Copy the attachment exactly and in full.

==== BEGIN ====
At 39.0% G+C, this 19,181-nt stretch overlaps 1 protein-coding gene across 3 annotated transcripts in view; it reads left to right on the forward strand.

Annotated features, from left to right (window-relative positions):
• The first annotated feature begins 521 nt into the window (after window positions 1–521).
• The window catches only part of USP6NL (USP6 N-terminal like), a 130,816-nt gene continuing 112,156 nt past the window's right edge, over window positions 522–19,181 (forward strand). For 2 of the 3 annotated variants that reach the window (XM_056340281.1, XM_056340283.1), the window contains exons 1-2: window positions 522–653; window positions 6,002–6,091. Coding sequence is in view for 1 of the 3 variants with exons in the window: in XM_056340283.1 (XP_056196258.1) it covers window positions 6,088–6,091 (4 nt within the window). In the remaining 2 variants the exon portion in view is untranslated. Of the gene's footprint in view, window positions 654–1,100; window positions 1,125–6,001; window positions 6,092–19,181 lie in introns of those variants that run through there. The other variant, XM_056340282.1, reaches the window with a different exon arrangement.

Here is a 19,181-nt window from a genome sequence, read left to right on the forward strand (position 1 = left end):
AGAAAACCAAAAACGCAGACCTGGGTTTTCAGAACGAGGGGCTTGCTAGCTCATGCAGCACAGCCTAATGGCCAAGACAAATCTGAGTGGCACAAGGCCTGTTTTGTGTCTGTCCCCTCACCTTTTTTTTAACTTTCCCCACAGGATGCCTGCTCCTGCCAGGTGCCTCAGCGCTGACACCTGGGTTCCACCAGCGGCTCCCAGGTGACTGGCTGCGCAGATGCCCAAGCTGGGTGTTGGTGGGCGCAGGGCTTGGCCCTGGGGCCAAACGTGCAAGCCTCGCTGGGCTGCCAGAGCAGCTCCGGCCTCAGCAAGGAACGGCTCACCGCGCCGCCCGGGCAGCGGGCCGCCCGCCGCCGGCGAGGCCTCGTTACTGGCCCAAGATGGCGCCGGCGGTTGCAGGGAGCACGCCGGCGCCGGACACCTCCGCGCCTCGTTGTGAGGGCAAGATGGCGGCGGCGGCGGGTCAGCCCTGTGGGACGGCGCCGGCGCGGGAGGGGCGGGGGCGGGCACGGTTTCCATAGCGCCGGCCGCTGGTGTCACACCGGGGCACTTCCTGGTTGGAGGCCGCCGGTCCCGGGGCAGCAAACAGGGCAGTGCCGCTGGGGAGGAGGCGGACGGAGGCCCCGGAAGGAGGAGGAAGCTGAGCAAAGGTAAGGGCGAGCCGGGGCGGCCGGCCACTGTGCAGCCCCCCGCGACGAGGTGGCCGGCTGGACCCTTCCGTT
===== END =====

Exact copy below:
At 39.0% G+C, this 19,181-nt stretch overlaps 1 protein-coding gene across 3 annotated transcripts in view; it reads left to right on the forward strand.

Annotated features, from left to right (window-relative positions):
• The first annotated feature begins 521 nt into the window (after window positions 1–521).
• The window catches only part of USP6NL (USP6 N-terminal like), a 130,816-nt gene continuing 112,156 nt past the window's right edge, over window positions 522–19,181 (forward strand). For 2 of the 3 annotated variants that reach the window (XM_056340281.1, XM_056340283.1), the window contains exons 1-2: window positions 522–653; window positions 6,002–6,091. Coding sequence is in view for 1 of the 3 variants with exons in the window: in XM_056340283.1 (XP_056196258.1) it covers window positions 6,088–6,091 (4 nt within the window). In the remaining 2 variants the exon portion in view is untranslated. Of the gene's footprint in view, window positions 654–1,100; window positions 1,125–6,001; window positions 6,092–19,181 lie in introns of those variants that run through there. The other variant, XM_056340282.1, reaches the window with a different exon arrangement.

Here is a 19,181-nt window from a genome sequence, read left to right on the forward strand (position 1 = left end):
AGAAAACCAAAAACGCAGACCTGGGTTTTCAGAACGAGGGGCTTGCTAGCTCATGCAGCACAGCCTAATGGCCAAGACAAATCTGAGTGGCACAAGGCCTGTTTTGTGTCTGTCCCCTCACCTTTTTTTTAACTTTCCCCACAGGATGCCTGCTCCTGCCAGGTGCCTCAGCGCTGACACCTGGGTTCCACCAGCGGCTCCCAGGTGACTGGCTGCGCAGATGCCCAAGCTGGGTGTTGGTGGGCGCAGGGCTTGGCCCTGGGGCCAAACGTGCAAGCCTCGCTGGGCTGCCAGAGCAGCTCCGGCCTCAGCAAGGAACGGCTCACCGCGCCGCCCGGGCAGCGGGCCGCCCGCCGCCGGCGAGGCCTCGTTACTGGCCCAAGATGGCGCCGGCGGTTGCAGGGAGCACGCCGGCGCCGGACACCTCCGCGCCTCGTTGTGAGGGCAAGATGGCGGCGGCGGCGGGTCAGCCCTGTGGGACGGCGCCGGCGCGGGAGGGGCGGGGGCGGGCACGGTTTCCATAGCGCCGGCCGCTGGTGTCACACCGGGGCACTTCCTGGTTGGAGGCCGCCGGTCCCGGGGCAGCAAACAGGGCAGTGCCGCTGGGGAGGAGGCGGACGGAGGCCCCGGAAGGAGGAGGAAGCTGAGCAAAGGTAAGGGCGAGCCGGGGCGGCCGGCCACTGTGCAGCCCCCCGCGACGAGGTGGCCGGCTGGACCCTTCCGTT